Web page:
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I first ate a grilled sweet frying pepper in 2013—well into my 30s—and it wasn’t by choice. The grill guru at the cookout that day put one on my plate alongside a farm-raised beef brat and slabs of grilled zucchini and onions. I didn’t want to be rude and object to such a despicable thing as a pepper on my plate, so I tried a bite.
I ate that whole frying pepper and two more afterward. I had no idea peppers could taste like this.
To me, bell peppers taste watery, bland, maybe even bitter, but rarely are they sweet. Frying peppers have thinner skins than bell peppers, a truly sweet taste and none of the bitterness.
I’ve even heard their taste likened to a pear.
Frying peppers come in all colors: red, orange, yellow, green and purple. These are longer and thinner than bell peppers, almost looking like beefy hot peppers. When packing CSA shares, we’d have to bag and label sweet peppers and hot peppers separately so shareholders wouldn’t get a spicy surprise.
I have a favorite variety, though I’ve come around to appreciating others in recent years. Carmens were my first sweet frying pepper love—deep red and prolific producers—and remain my No. 1.
Look for other Corno di Toros types or any of the Marconi types. Heirloom peppers are worth some attention, as well, such as the Italian Jimmy Nardello and Baker Creek Heirloom Seeds’ Ajvarski, a frying pepper from North Macedonia.
Check out these 4 tips for overwintering your pepper plants.
Being a pepper, frying peppers grow just like bell peppers or hot peppers. They do best when started indoors and transplanted after the threat of frost.
You can even try overwintering peppers from year to year—though hot peppers may be more well-suited to this experiment.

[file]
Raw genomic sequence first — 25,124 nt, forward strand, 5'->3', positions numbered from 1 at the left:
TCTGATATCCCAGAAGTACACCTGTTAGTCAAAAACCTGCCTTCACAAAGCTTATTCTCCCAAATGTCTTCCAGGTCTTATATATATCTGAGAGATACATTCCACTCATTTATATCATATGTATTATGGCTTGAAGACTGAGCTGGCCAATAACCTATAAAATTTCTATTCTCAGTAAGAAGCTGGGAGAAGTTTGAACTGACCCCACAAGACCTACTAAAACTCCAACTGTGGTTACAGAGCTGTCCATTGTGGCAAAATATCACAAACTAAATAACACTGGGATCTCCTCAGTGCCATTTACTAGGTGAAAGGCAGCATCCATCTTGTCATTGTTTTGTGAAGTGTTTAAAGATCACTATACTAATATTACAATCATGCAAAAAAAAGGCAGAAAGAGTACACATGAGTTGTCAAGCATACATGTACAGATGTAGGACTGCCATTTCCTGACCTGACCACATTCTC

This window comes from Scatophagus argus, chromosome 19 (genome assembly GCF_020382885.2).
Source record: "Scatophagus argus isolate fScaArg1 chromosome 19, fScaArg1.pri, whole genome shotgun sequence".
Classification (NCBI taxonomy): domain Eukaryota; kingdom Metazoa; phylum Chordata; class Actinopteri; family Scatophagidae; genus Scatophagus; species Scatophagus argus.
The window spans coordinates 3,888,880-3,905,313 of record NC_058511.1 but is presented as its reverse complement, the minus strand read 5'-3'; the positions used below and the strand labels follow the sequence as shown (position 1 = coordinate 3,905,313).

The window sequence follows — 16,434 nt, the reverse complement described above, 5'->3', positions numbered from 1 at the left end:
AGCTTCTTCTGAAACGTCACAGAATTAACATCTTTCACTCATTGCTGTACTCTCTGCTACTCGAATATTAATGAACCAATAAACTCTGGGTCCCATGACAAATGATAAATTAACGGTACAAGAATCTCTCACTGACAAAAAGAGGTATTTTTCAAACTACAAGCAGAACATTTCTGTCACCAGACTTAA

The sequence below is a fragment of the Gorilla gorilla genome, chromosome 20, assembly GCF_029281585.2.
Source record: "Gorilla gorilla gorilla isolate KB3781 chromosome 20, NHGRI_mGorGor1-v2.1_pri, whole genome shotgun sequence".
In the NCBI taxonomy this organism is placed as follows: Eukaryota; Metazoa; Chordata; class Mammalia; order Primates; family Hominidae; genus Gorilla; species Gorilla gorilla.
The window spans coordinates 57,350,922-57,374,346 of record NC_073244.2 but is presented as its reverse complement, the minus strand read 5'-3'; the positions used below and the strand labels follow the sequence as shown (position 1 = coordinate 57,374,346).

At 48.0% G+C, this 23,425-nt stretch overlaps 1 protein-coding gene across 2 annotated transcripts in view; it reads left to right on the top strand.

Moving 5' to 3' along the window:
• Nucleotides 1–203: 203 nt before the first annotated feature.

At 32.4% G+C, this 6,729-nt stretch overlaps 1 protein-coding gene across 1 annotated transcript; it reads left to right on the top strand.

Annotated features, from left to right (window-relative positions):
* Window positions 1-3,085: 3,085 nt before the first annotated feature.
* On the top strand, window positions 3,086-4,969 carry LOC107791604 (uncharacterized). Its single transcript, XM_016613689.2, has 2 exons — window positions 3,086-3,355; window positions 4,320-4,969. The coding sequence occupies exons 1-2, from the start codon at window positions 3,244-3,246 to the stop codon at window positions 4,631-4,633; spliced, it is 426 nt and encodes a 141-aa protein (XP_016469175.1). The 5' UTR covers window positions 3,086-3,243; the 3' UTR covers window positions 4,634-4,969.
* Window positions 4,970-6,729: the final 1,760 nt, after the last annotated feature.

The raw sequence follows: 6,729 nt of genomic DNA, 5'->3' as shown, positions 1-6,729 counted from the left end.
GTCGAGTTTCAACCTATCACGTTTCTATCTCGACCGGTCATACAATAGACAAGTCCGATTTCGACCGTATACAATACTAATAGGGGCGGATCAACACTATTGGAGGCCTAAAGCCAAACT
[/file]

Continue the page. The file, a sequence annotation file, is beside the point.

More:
We think of peppers as hot-weather plants, but extreme heat and sun are no good. The pepper plants might like partial shade or a spot in the garden alongside some taller plants that can offer partial shade to their fruits.
Check your soil test and be sure there’s a good amount of phosphorus. As a fruiting plant, frying peppers need this. They want nitrogen, too. Michigan State University has excellent in-depth info about when and how to add nutrients to your pepper patch.
Frying peppers also need regular watering to get established and for good fruit development. For water retention and to reduce weed pressure, mulch them with straw upon transplanting or after their first cultivation. Or plant them into plastic or paper mulch.
Many varieties of sweet peppers are large-fruit producers, which can weigh down the plant. You don’t want your plants flopping over and fruits coming in contact with the ground, so be prepared to stake your sweet pepper plants. You can also treat them like tomatoes with cages, a trellis or a Florida weave.
As nightshades, frying peppers are susceptible to flea beetles, though less so than eggplants. Give them a head-start with row cover, and remove the row cover when they start forming blossoms and the plants are a bit stronger.
Learn about the best peppers to grow in patio pots.
Grilled is still my favorite way to eat sweet frying peppers, though they can find a place in many dishes.
For breakfast, I love fried sweet peppers with balsamic vinegar alongside a fried egg. As a snack, raw frying peppers are perfect for hummus dipping.
Sweet red frying peppers are the ones to use for making roasted red peppers. They’re easy to chop and freeze for use all year long, too.
The use of frying peppers (instead of bell peppers) are the only way I’ll eat my mom’s sausage, peppers and onions. I replace bell peppers with them in recipes whenever possible.
In next year’s garden, save a pepper spot or two for frying peppers and see for yourself. Fire up the grill for your first harvest, and you may find that you’ll need a bigger patch the next year.